A group of property owners who sued Los Angeles County for the damage workers allegedly caused to a road owned by the plaintiffs while transporting generators and fuel during and after the 2018 Woolsey Fire have dropped their lawsuit.

The plaintiffs in the Los Angeles Superior Court lawsuit filed in April 2020 were LT-WR LLC, Yogibear Properties LLC, Smokey the Bear Properties LLC, Third District Parklands LLC, Third District Meadowlands LLC, Mountainlands Conservancy LLC, Parklands Ranch LLC and Panorama Ranch LLC.

The plaintiffs sought unspecified damages on breach of contract and negligence allegations. Their attorneys filed a request for dismissal on June 21 with Judge Upinder Kalra, but the court papers did not state whether a settlement was reached or if the case was not being pursued for other reasons.

In their court papers, lawyers for the county denied any breach of contract occurred or that the county was responsible for damage to the road.

But according to the lawsuit, the property owners entered an agreement with the county in January 2014 in which the plaintiffs granted a license to use a road to reach Castro Peak which, at 2,826 feet, is the highest peak in the middle part of the Santa Monica Mountains and is in the Santa Monica Mountains National Recreation Area. The city of Malibu is southeast of the peak.

The contract called for LT-WR to maintain the road and for the county to pay $1,000 monthly with a 2 1/2% annual increase, according to the plaintiffs.

The property owners also permitted access to the county’s sublessees of the Castro Peak Communications Center, including Ventura County, the state of California and the Los Angeles Regional Interoperable Communications System, the suit stated.

A key condition of the contract restricted any trucks weighted at more than 33,000 pounds from being driven over the road without the plaintiffs’ written consent, according to the suit.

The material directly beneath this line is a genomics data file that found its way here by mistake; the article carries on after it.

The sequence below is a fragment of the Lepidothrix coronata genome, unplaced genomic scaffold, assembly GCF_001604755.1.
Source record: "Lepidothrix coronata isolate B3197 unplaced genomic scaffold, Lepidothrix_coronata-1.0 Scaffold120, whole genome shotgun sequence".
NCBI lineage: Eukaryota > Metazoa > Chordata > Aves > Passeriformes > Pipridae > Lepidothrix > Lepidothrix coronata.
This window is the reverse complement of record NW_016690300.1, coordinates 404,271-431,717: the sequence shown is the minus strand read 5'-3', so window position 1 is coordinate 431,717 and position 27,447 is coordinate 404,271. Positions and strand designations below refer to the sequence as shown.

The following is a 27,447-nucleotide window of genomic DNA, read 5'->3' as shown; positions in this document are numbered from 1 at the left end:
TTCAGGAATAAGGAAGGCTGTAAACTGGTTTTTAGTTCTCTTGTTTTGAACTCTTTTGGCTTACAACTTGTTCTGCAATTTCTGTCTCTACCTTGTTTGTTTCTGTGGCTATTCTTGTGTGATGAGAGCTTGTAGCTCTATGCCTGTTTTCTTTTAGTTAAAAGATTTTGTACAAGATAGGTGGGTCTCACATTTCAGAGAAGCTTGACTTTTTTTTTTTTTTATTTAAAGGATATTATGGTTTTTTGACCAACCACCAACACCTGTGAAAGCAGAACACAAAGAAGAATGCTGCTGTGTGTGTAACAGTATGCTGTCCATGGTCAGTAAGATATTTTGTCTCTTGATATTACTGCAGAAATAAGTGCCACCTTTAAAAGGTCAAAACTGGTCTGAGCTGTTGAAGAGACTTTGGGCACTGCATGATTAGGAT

In November 2018, the Woolsey Fire destroyed the power lines to Castro Peak, leaving all of the communication facilities there dependent upon the use of backup generators. For about eight weeks, power from Southern California Edison was out at Castro Peak, so county workers hauled three temporary generators up to the area, according to the suit.

The temporary generators were used in addition to the county’s permanent generators so that emergency communications from Castro Peak could continue to be run, the suit stated.

During the same period, county employees transported fuel via tankers weighing more than 33,000 pounds multiple times daily to fuel the several generators being operated within the county’s compound atop Castro Peak, the suit stated.

“The use of these tanker trucks — caused an extraordinary degree of damage to the roadway,” the suit alleged.

Rainfall that could not be absorbed by the burned brush atop Castro Peak, combined with damage to the road, caused dirt areas of Castro Peak to suffer significant damage, according to the plaintiffs.

The property owners said that in order to repair the road, they bought and laid a compound made up of crushed cement and asphalt, and also purchased and installed boards to keep the road accessible because of dirt and boulders that fell during the Woolsey Fire.

The 96,949-acre Woolsey Fire — which started Nov. 8, 2018, in Ventura County and quickly spread into Los Angeles County — killed three civilians, injured three firefighters, destroyed 1,643 structures and damaged 364 others. It took nearly two weeks to fully contain the blaze, which forced some 300,000 people to evacuate.

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